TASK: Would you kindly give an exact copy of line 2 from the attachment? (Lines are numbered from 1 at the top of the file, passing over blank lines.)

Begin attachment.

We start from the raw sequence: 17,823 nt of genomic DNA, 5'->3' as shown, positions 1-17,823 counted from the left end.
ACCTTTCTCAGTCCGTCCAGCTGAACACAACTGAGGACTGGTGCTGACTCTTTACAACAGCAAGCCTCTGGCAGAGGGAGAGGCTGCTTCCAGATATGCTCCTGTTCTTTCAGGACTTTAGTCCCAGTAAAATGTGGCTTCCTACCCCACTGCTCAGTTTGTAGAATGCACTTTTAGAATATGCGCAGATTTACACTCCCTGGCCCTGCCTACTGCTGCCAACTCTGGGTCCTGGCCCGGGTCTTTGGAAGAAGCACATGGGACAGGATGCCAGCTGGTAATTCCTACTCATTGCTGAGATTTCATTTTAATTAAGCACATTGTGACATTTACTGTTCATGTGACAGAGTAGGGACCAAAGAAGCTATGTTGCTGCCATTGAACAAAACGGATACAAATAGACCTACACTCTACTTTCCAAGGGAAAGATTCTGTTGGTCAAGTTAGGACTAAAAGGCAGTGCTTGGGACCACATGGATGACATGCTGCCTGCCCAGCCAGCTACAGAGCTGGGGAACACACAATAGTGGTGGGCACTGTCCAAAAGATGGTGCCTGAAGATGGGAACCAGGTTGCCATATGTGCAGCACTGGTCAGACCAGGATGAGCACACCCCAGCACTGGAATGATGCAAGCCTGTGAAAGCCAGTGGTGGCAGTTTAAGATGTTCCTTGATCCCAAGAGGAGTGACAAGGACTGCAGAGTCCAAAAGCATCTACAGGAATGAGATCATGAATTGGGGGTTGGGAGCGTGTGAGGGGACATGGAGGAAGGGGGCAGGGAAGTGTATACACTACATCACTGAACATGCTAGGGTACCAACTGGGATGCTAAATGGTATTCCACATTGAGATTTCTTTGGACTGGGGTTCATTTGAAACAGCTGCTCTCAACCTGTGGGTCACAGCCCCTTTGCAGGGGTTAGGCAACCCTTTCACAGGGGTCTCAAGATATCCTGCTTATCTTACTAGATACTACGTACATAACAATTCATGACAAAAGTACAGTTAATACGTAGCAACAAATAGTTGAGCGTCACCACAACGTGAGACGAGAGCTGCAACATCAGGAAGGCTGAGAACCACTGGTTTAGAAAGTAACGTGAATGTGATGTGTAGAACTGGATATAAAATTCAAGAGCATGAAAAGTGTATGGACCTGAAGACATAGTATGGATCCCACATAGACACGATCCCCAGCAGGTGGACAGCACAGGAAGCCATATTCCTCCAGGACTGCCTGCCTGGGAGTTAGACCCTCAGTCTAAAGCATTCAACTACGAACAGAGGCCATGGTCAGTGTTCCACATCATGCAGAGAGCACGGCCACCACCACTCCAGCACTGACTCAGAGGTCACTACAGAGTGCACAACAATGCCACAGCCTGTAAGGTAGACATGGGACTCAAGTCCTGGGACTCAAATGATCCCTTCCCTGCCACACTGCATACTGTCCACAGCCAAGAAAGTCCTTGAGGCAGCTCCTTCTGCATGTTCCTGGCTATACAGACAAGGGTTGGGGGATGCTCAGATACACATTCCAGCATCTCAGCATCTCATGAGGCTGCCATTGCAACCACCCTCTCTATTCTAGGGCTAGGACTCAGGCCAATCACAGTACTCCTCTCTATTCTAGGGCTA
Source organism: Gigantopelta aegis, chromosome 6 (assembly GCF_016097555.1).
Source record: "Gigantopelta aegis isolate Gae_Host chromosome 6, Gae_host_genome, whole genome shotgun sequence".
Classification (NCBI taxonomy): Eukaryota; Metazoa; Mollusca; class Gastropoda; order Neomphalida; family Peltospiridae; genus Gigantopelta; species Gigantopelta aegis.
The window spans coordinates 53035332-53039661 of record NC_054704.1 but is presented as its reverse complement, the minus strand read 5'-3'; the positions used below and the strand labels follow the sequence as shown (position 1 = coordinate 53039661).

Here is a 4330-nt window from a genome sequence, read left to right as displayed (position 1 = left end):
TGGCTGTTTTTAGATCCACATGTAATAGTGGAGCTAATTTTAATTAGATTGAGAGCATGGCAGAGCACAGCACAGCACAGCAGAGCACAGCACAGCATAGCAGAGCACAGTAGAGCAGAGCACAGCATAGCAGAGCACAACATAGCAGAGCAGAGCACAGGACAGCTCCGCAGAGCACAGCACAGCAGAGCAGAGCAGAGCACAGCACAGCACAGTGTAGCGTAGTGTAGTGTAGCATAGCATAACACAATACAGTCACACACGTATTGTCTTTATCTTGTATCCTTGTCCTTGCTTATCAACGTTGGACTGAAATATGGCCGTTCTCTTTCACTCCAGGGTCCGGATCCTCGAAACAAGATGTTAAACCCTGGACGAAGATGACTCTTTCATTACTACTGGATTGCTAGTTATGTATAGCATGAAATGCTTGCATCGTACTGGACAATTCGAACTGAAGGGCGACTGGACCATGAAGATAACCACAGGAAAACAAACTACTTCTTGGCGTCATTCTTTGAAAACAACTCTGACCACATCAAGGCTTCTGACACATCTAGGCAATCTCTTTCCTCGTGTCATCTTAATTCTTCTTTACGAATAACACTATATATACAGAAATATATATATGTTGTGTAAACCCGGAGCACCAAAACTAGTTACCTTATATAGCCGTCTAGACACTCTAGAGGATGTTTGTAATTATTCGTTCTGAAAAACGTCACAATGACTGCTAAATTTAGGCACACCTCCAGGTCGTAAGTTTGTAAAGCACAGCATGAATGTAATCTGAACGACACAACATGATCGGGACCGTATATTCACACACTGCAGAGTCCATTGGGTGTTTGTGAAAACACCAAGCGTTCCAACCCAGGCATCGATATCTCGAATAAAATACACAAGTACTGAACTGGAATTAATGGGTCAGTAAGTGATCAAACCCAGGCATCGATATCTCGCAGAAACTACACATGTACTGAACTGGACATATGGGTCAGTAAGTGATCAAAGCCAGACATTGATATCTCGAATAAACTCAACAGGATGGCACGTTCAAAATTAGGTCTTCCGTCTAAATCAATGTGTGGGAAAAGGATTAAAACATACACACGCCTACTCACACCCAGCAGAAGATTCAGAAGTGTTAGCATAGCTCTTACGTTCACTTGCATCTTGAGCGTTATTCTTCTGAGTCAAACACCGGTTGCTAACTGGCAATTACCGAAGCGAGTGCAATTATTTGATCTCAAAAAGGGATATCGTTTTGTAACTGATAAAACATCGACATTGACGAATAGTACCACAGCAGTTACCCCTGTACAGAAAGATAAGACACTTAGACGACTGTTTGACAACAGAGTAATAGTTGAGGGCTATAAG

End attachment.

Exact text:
ACCTTTCTCAGTCCGTCCAGCTGAACACAACTGAGGACTGGTGCTGACTCTTTACAACAGCAAGCCTCTGGCAGAGGGAGAGGCTGCTTCCAGATATGCTCCTGTTCTTTCAGGACTTTAGTCCCAGTAAAATGTGGCTTCCTACCCCACTGCTCAGTTTGTAGAATGCACTTTTAGAATATGCGCAGATTTACACTCCCTGGCCCTGCCTACTGCTGCCAACTCTGGGTCCTGGCCCGGGTCTTTGGAAGAAGCACATGGGACAGGATGCCAGCTGGTAATTCCTACTCATTGCTGAGATTTCATTTTAATTAAGCACATTGTGACATTTACTGTTCATGTGACAGAGTAGGGACCAAAGAAGCTATGTTGCTGCCATTGAACAAAACGGATACAAATAGACCTACACTCTACTTTCCAAGGGAAAGATTCTGTTGGTCAAGTTAGGACTAAAAGGCAGTGCTTGGGACCACATGGATGACATGCTGCCTGCCCAGCCAGCTACAGAGCTGGGGAACACACAATAGTGGTGGGCACTGTCCAAAAGATGGTGCCTGAAGATGGGAACCAGGTTGCCATATGTGCAGCACTGGTCAGACCAGGATGAGCACACCCCAGCACTGGAATGATGCAAGCCTGTGAAAGCCAGTGGTGGCAGTTTAAGATGTTCCTTGATCCCAAGAGGAGTGACAAGGACTGCAGAGTCCAAAAGCATCTACAGGAATGAGATCATGAATTGGGGGTTGGGAGCGTGTGAGGGGACATGGAGGAAGGGGGCAGGGAAGTGTATACACTACATCACTGAACATGCTAGGGTACCAACTGGGATGCTAAATGGTATTCCACATTGAGATTTCTTTGGACTGGGGTTCATTTGAAACAGCTGCTCTCAACCTGTGGGTCACAGCCCCTTTGCAGGGGTTAGGCAACCCTTTCACAGGGGTCTCAAGATATCCTGCTTATCTTACTAGATACTACGTACATAACAATTCATGACAAAAGTACAGTTAATACGTAGCAACAAATAGTTGAGCGTCACCACAACGTGAGACGAGAGCTGCAACATCAGGAAGGCTGAGAACCACTGGTTTAGAAAGTAACGTGAATGTGATGTGTAGAACTGGATATAAAATTCAAGAGCATGAAAAGTGTATGGACCTGAAGACATAGTATGGATCCCACATAGACACGATCCCCAGCAGGTGGACAGCACAGGAAGCCATATTCCTCCAGGACTGCCTGCCTGGGAGTTAGACCCTCAGTCTAAAGCATTCAACTACGAACAGAGGCCATGGTCAGTGTTCCACATCATGCAGAGAGCACGGCCACCACCACTCCAGCACTGACTCAGAGGTCACTACAGAGTGCACAACAATGCCACAGCCTGTAAGGTAGACATGGGACTCAAGTCCTGGGACTCAAATGATCCCTTCCCTGCCACACTGCATACTGTCCACAGCCAAGAAAGTCCTTGAGGCAGCTCCTTCTGCATGTTCCTGGCTATACAGACAAGGGTTGGGGGATGCTCAGATACACATTCCAGCATCTCAGCATCTCATGAGGCTGCCATTGCAACCACCCTCTCTATTCTAGGGCTAGGACTCAGGCCAATCACAGTACTCCTCTCTATTCTAGGGCTA